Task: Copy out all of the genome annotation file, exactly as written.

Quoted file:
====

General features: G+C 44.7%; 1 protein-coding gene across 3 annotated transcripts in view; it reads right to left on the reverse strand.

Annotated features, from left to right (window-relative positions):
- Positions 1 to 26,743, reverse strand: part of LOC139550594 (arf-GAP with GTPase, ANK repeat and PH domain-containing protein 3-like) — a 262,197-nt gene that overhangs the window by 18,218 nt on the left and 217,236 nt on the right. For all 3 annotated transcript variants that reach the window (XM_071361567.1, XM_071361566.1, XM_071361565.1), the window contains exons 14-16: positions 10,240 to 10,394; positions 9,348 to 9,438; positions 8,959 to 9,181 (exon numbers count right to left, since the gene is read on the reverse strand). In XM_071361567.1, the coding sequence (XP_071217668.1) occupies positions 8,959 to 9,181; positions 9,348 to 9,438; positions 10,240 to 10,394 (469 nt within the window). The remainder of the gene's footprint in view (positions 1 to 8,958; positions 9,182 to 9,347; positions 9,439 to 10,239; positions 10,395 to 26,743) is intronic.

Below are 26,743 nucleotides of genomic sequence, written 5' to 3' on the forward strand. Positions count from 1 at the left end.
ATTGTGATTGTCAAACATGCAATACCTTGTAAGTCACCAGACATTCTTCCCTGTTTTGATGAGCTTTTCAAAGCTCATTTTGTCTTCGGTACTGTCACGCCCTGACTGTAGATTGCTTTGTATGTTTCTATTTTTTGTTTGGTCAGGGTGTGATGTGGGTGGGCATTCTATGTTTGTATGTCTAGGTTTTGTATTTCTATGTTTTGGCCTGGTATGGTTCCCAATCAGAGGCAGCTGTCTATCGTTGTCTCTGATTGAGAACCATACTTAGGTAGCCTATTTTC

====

General features: G+C 44.7%; 1 protein-coding gene across 3 annotated transcripts in view; it reads right to left on the reverse strand.

Annotated features, from left to right (window-relative positions):
- Positions 1 to 26,743, reverse strand: part of LOC139550594 (arf-GAP with GTPase, ANK repeat and PH domain-containing protein 3-like) — a 262,197-nt gene that overhangs the window by 18,218 nt on the left and 217,236 nt on the right. For all 3 annotated transcript variants that reach the window (XM_071361567.1, XM_071361566.1, XM_071361565.1), the window contains exons 14-16: positions 10,240 to 10,394; positions 9,348 to 9,438; positions 8,959 to 9,181 (exon numbers count right to left, since the gene is read on the reverse strand). In XM_071361567.1, the coding sequence (XP_071217668.1) occupies positions 8,959 to 9,181; positions 9,348 to 9,438; positions 10,240 to 10,394 (469 nt within the window). The remainder of the gene's footprint in view (positions 1 to 8,958; positions 9,182 to 9,347; positions 9,439 to 10,239; positions 10,395 to 26,743) is intronic.

Below are 26,743 nucleotides of genomic sequence, written 5' to 3' on the forward strand. Positions count from 1 at the left end.
ATTGTGATTGTCAAACATGCAATACCTTGTAAGTCACCAGACATTCTTCCCTGTTTTGATGAGCTTTTCAAAGCTCATTTTGTCTTCGGTACTGTCACGCCCTGACTGTAGATTGCTTTGTATGTTTCTATTTTTTGTTTGGTCAGGGTGTGATGTGGGTGGGCATTCTATGTTTGTATGTCTAGGTTTTGTATTTCTATGTTTTGGCCTGGTATGGTTCCCAATCAGAGGCAGCTGTCTATCGTTGTCTCTGATTGAGAACCATACTTAGGTAGCCTATTTTC